The Problem with Social Media

Here’s a problem: Citing articles that you know nobody will read through, then attributing some quote to someone that isn’t in the article. Anyone can attribute a quote to anyone, grabbing a picture of them somewhere and then laying some outrageous text in quotes on it. And maybe they didn’t say it, at all. Then, again, maybe they did. There is a social responsibility to be honest and to verify sources. I know that sounds like it’s only for “real journalists,” but, today, we are all “journalists,” so we all own a responsibility not to falsify our content and to provide valid citations.

Morning rant due to this:

While I have no doubt that  corporate mentality holds this view, I still want to see proof–legitimate proof–before accepting something as fact.


David Revad Riley, a premier artist friend of mine found this: And I quote.  (The post is on FB.)

David Riley Such an old story too. here is a better quote…

“The fact is they [activists] are talking first of all only about the smallest part of the water usage,” he says. “I am the first one to say water is a human right. This human right is the five litres of water we need for our daily hydration and the 25 litres we need for minimum hygiene.
“This amount of water is the primary responsibility of every government to make available to every citizen of this world, but this amount of water accounts for 1.5% of the total water which is for all human usage.
“Where I have an issue is that the 98.5% of the water we are using, which is for everything else, is not a human right and because we treat it as one, we are using it in an irresponsible manner, although it is the most precious resource we have. Why? Because we don’t want to give any value to this water. And we know very well that if something doesn’t have a value, it’s human behaviour that we use it in an irresponsible manner.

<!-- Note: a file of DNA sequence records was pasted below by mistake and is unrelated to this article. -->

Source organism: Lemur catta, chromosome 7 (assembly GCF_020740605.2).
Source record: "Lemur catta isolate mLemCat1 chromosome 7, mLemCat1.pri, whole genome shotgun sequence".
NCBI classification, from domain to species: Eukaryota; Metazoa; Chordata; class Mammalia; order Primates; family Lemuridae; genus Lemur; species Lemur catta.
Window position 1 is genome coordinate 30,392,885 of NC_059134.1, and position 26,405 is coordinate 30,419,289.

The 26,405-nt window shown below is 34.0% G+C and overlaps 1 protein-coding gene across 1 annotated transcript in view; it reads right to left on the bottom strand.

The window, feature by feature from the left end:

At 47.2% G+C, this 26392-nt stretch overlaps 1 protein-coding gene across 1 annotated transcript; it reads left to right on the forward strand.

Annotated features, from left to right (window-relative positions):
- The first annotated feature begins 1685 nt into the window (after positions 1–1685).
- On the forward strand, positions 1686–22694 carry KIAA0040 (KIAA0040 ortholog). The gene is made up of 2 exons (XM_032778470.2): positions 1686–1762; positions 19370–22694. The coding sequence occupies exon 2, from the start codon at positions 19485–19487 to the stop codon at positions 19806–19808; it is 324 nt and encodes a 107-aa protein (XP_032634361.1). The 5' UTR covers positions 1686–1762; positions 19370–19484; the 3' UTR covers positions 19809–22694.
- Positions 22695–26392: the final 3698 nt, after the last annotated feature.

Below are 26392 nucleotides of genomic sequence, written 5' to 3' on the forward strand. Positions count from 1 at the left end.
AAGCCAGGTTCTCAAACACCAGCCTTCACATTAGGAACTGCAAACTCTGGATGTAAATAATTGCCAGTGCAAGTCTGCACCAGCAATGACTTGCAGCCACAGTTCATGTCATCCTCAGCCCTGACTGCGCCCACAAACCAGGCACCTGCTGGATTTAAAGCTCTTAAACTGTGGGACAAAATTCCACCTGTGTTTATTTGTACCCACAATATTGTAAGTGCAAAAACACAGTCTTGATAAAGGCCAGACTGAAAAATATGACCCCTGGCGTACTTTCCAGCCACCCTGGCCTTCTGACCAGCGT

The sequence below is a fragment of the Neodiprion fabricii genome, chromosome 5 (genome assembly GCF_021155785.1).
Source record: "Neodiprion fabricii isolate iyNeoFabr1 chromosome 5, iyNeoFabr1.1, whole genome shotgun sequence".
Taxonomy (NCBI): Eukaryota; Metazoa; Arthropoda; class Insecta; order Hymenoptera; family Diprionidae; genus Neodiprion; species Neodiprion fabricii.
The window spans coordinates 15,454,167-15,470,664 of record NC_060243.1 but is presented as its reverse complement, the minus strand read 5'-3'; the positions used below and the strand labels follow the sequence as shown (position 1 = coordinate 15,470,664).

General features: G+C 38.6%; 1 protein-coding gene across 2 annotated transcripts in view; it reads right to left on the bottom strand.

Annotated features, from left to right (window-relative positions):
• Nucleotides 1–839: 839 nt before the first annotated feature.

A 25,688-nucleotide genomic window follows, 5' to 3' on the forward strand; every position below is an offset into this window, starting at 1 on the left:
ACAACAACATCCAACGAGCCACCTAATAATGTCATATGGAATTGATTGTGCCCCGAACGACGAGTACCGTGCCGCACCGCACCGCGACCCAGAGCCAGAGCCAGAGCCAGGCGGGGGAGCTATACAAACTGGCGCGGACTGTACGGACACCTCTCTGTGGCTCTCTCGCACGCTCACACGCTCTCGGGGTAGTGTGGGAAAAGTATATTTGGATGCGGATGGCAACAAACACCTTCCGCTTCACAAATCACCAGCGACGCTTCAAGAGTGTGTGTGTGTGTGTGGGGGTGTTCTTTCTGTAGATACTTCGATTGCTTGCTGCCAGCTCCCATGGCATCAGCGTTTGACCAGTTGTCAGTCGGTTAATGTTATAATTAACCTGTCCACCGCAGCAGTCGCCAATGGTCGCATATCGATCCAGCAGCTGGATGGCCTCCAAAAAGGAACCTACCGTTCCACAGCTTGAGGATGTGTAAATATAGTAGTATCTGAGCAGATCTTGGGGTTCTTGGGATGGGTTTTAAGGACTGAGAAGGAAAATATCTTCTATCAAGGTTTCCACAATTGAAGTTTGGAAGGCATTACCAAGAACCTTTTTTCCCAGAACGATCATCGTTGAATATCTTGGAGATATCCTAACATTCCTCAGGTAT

And the source article in the Guardian newspaper back in 2013.

A Friend Who Writes Good Books & Gives Them Away Free

author Marva DasefQuest for the Simurgh, a YA Fantasy Adventure ThrillerI have a friend, and she writes books–lots of books. Her name is Marva Dasef, and she calls herself The Cellophane Queen…because nobody seems to notice her or how good her books are.

Why is that I wonder?

It’s not as though she doesn’t have a very strong online presence and thousands of followers on FB, G+ and all those other social networks. It’s not as though she doesn’t have multiples of books available in every known format from dead tree print to audio to every possible variety and kind of eBook platform.

And she’s got good ranking on Amazon, to boot.

But, gee, I guess nobody much is…what? Into magic and mystery and adventure stories for middle graders? Likes a good mystery written for adults? Or true stories of the Old West?



Try ’em. You’ll like ’em.

Today, Marva is offering her YA Fantasy adventure for free. It’s called Quest for the Simurgh, Faizah’s Destiny, and you can find it here at–“The gods are at war and only a farmer’s daughter can save the world from Armageddon.”

Dad was a WWII Hero & Mine, Too

P-51D_Tika_IV_361st_fgMy father was a WWII flying ace. He flew P-51 Mustangs, he taught cadets to fly them, as well. He wound up having to ditch in the North Sea three times. He lost friends, comrades, and “wings” (wingmates) in that war.  (He flew in the European theatre, flying out of Britain.)  I know he was in the bombing of Dresden as air cover, and I know it was one of his worst nightmares of the war.

He never spoke much about World War II.  But he did share some of his pranks and escapades…like flying a P-51 upside down through an open hanger and having everyone hit the deck. The tower couldn’t believe he did it.  But he did.  And got away with it, too.

Anyway, I miss him. A lot. I miss him so much that I can’t even coherently write about him, but he was MY hero, and always will be.